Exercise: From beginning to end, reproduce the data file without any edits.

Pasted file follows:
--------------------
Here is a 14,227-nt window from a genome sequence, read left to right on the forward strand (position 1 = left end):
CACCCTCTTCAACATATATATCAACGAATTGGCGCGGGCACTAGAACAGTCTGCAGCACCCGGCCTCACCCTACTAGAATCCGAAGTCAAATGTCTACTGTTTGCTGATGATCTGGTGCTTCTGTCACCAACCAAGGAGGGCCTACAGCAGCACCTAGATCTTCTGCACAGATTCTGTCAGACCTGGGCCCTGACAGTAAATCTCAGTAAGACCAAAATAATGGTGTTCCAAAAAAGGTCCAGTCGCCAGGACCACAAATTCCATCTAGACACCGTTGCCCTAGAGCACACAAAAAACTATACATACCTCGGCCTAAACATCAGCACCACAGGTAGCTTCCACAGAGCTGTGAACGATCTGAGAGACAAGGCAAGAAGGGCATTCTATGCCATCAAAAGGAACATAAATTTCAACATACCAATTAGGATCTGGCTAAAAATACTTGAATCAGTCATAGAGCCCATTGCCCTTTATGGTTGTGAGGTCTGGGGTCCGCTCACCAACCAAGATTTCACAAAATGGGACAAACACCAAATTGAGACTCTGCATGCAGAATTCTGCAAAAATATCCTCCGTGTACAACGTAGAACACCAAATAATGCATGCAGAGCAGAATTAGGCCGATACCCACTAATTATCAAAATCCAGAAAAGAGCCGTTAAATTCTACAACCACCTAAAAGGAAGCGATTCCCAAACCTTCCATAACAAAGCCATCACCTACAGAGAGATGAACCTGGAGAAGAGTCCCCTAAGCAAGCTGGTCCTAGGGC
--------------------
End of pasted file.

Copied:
Here is a 14,227-nt window from a genome sequence, read left to right on the forward strand (position 1 = left end):
CACCCTCTTCAACATATATATCAACGAATTGGCGCGGGCACTAGAACAGTCTGCAGCACCCGGCCTCACCCTACTAGAATCCGAAGTCAAATGTCTACTGTTTGCTGATGATCTGGTGCTTCTGTCACCAACCAAGGAGGGCCTACAGCAGCACCTAGATCTTCTGCACAGATTCTGTCAGACCTGGGCCCTGACAGTAAATCTCAGTAAGACCAAAATAATGGTGTTCCAAAAAAGGTCCAGTCGCCAGGACCACAAATTCCATCTAGACACCGTTGCCCTAGAGCACACAAAAAACTATACATACCTCGGCCTAAACATCAGCACCACAGGTAGCTTCCACAGAGCTGTGAACGATCTGAGAGACAAGGCAAGAAGGGCATTCTATGCCATCAAAAGGAACATAAATTTCAACATACCAATTAGGATCTGGCTAAAAATACTTGAATCAGTCATAGAGCCCATTGCCCTTTATGGTTGTGAGGTCTGGGGTCCGCTCACCAACCAAGATTTCACAAAATGGGACAAACACCAAATTGAGACTCTGCATGCAGAATTCTGCAAAAATATCCTCCGTGTACAACGTAGAACACCAAATAATGCATGCAGAGCAGAATTAGGCCGATACCCACTAATTATCAAAATCCAGAAAAGAGCCGTTAAATTCTACAACCACCTAAAAGGAAGCGATTCCCAAACCTTCCATAACAAAGCCATCACCTACAGAGAGATGAACCTGGAGAAGAGTCCCCTAAGCAAGCTGGTCCTAGGGC